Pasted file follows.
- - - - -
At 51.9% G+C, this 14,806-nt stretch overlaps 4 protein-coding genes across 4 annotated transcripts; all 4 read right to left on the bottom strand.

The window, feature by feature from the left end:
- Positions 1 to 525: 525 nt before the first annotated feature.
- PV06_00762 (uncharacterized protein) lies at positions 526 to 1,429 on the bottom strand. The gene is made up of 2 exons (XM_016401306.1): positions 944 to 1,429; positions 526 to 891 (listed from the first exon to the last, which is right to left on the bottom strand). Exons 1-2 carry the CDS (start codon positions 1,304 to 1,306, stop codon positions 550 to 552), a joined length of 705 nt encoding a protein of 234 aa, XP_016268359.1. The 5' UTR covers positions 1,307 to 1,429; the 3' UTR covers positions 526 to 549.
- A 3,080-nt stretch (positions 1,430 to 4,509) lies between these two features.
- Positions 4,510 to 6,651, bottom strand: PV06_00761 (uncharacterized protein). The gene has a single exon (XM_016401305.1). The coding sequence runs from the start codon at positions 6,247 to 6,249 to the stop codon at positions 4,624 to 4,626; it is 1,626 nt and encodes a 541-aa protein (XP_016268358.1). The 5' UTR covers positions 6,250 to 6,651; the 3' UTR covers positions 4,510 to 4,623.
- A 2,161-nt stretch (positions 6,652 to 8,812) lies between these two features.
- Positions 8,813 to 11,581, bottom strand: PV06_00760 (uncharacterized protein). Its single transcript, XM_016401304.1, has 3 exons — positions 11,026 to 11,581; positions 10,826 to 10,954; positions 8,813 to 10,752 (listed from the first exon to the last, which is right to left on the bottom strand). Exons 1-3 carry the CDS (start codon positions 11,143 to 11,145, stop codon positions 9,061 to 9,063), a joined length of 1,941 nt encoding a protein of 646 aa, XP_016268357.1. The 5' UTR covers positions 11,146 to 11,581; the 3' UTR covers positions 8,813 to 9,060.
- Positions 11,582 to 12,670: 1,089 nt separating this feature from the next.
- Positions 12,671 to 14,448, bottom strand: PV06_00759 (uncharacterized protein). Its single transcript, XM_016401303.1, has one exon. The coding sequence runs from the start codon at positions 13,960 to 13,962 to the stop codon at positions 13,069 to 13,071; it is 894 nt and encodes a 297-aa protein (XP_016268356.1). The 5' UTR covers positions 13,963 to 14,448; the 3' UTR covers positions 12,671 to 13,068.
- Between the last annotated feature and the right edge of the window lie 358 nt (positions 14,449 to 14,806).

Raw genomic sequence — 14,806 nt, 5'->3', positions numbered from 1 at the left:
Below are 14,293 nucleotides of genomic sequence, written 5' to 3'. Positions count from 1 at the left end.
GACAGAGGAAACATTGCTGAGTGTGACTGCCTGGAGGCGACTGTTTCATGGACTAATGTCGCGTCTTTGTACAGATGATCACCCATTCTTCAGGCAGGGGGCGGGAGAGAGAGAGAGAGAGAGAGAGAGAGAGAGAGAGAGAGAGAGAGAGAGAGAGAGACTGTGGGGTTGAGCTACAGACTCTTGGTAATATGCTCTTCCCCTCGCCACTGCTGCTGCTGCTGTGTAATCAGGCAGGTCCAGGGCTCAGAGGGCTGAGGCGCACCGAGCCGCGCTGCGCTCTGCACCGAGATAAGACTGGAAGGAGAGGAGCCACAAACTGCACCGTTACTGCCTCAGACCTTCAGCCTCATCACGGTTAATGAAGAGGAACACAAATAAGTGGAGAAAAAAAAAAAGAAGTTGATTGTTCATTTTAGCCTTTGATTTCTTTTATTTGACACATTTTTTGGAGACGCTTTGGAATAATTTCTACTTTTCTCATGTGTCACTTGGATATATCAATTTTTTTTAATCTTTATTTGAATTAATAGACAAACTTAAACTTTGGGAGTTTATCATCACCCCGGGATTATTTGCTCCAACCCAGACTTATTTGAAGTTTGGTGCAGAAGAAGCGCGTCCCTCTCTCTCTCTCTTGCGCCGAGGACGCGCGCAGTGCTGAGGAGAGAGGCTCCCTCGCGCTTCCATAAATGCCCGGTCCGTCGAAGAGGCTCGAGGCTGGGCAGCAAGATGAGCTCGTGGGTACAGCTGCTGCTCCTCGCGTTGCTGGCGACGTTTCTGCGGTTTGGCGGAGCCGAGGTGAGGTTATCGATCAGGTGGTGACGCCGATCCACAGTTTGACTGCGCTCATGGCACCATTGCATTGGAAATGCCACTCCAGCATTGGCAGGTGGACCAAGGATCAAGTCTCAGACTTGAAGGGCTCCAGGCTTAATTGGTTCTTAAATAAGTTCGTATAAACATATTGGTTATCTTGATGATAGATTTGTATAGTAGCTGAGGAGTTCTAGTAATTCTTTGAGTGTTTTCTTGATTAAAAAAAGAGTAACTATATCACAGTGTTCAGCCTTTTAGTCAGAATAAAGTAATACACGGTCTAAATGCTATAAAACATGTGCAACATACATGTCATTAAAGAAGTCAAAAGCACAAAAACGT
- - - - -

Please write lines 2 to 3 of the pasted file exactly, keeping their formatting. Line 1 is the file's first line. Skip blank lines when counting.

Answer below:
The window, feature by feature from the left end:
- Positions 1 to 525: 525 nt before the first annotated feature.